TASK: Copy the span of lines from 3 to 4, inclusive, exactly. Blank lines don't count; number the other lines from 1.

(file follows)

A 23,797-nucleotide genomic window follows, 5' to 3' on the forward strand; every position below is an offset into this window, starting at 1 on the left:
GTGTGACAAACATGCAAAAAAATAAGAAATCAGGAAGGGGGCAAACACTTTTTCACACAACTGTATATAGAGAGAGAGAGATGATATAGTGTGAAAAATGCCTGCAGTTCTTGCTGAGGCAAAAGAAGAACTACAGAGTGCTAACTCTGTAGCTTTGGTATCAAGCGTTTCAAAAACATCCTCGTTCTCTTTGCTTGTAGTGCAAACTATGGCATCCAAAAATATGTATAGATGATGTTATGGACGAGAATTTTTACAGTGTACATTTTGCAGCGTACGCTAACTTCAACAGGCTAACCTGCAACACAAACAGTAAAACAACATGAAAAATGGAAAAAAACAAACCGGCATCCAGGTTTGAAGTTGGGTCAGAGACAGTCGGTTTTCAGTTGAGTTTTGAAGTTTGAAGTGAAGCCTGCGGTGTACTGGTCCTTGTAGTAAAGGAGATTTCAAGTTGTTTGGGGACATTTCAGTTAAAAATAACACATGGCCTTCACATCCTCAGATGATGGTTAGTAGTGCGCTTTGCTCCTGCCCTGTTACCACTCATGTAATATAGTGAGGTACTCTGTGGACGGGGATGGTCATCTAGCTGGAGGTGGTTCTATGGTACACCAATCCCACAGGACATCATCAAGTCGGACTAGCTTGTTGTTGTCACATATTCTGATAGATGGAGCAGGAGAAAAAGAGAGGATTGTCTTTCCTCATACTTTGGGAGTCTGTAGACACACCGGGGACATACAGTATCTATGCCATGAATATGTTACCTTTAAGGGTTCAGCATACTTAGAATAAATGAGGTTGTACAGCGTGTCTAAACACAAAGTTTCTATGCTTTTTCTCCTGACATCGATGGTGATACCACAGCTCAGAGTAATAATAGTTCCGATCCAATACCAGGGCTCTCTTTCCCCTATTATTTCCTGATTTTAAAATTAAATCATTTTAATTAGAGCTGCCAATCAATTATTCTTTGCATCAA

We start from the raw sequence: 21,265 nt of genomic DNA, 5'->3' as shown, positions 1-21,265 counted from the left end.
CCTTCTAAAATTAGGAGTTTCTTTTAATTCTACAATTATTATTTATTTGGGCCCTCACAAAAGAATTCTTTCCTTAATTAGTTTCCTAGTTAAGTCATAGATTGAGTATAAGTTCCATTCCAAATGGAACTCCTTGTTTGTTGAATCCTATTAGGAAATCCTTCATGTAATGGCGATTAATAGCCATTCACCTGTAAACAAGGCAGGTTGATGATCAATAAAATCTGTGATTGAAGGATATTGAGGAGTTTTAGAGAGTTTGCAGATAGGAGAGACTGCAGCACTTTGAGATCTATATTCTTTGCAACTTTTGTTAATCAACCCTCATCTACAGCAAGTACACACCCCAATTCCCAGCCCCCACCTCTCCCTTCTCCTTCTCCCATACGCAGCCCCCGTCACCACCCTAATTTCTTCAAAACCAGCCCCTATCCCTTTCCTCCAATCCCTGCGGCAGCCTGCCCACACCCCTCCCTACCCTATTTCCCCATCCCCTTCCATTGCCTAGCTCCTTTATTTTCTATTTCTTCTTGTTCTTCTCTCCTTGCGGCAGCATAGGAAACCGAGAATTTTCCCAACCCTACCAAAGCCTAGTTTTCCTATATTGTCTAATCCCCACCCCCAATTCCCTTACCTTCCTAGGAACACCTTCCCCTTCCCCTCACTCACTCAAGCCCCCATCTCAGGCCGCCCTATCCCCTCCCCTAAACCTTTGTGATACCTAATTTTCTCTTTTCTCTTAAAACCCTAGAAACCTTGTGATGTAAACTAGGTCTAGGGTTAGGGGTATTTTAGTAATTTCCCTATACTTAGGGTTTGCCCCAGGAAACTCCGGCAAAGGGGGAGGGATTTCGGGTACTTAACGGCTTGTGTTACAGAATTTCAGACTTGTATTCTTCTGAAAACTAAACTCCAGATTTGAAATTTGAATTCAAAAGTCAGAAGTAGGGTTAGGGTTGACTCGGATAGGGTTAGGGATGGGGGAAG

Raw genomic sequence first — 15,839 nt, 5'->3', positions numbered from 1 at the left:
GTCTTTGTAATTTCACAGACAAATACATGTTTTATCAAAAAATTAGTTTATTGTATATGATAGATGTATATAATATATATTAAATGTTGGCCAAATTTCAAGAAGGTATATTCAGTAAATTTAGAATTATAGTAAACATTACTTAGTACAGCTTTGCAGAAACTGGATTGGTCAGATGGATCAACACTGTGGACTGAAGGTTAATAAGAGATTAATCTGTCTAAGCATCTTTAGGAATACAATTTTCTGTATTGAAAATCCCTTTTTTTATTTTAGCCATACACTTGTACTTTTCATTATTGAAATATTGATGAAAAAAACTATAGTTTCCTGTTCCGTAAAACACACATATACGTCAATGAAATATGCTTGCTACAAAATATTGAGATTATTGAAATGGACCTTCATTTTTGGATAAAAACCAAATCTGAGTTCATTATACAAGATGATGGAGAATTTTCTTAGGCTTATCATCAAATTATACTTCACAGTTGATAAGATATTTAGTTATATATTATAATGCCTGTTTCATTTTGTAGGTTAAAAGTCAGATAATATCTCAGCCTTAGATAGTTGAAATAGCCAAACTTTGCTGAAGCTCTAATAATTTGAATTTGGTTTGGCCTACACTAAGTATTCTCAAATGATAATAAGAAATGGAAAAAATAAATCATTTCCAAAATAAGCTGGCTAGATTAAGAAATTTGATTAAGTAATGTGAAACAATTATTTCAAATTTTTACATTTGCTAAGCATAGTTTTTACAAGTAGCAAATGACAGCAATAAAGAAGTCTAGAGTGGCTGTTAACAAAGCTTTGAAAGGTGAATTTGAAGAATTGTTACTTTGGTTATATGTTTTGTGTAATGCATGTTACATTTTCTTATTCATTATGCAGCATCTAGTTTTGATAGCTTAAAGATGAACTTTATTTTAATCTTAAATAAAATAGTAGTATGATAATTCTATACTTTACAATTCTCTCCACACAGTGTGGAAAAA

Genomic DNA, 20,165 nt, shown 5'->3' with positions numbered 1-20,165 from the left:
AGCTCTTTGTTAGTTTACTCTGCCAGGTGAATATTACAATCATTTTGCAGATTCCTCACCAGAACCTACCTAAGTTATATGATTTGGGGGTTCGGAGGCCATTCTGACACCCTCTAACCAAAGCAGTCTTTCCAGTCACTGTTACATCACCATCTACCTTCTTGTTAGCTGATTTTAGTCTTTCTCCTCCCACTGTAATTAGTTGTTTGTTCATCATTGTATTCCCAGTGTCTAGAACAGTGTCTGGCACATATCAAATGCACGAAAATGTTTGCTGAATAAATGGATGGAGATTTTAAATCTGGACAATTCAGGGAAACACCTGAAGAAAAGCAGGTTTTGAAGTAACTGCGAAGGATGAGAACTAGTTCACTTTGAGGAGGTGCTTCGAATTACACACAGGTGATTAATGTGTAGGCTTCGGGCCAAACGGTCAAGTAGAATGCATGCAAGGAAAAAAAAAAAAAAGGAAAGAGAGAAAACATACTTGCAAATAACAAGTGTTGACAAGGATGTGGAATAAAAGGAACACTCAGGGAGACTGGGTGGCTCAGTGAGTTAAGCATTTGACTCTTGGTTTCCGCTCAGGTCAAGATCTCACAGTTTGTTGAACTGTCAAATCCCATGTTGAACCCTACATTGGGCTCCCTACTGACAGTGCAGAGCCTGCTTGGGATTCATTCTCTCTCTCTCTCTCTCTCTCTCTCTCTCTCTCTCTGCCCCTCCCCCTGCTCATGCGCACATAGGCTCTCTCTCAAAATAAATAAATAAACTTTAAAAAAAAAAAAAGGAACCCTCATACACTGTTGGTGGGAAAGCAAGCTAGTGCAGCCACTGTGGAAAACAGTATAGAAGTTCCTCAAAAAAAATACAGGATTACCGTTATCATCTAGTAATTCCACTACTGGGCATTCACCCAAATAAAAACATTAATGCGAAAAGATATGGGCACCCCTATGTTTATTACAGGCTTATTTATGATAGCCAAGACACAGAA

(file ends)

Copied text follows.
We start from the raw sequence: 21,265 nt of genomic DNA, 5'->3' as shown, positions 1-21,265 counted from the left end.
CCTTCTAAAATTAGGAGTTTCTTTTAATTCTACAATTATTATTTATTTGGGCCCTCACAAAAGAATTCTTTCCTTAATTAGTTTCCTAGTTAAGTCATAGATTGAGTATAAGTTCCATTCCAAATGGAACTCCTTGTTTGTTGAATCCTATTAGGAAATCCTTCATGTAATGGCGATTAATAGCCATTCACCTGTAAACAAGGCAGGTTGATGATCAATAAAATCTGTGATTGAAGGATATTGAGGAGTTTTAGAGAGTTTGCAGATAGGAGAGACTGCAGCACTTTGAGATCTATATTCTTTGCAACTTTTGTTAATCAACCCTCATCTACAGCAAGTACACACCCCAATTCCCAGCCCCCACCTCTCCCTTCTCCTTCTCCCATACGCAGCCCCCGTCACCACCCTAATTTCTTCAAAACCAGCCCCTATCCCTTTCCTCCAATCCCTGCGGCAGCCTGCCCACACCCCTCCCTACCCTATTTCCCCATCCCCTTCCATTGCCTAGCTCCTTTATTTTCTATTTCTTCTTGTTCTTCTCTCCTTGCGGCAGCATAGGAAACCGAGAATTTTCCCAACCCTACCAAAGCCTAGTTTTCCTATATTGTCTAATCCCCACCCCCAATTCCCTTACCTTCCTAGGAACACCTTCCCCTTCCCCTCACTCACTCAAGCCCCCATCTCAGGCCGCCCTATCCCCTCCCCTAAACCTTTGTGATACCTAATTTTCTCTTTTCTCTTAAAACCCTAGAAACCTTGTGATGTAAACTAGGTCTAGGGTTAGGGGTATTTTAGTAATTTCCCTATACTTAGGGTTTGCCCCAGGAAACTCCGGCAAAGGGGGAGGGATTTCGGGTACTTAACGGCTTGTGTTACAGAATTTCAGACTTGTATTCTTCTGAAAACTAAACTCCAGATTTGAAATTTGAATTCAAAAGTCAGAAGTAGGGTTAGGGTTGACTCGGATAGGGTTAGGGATGGGGGAAG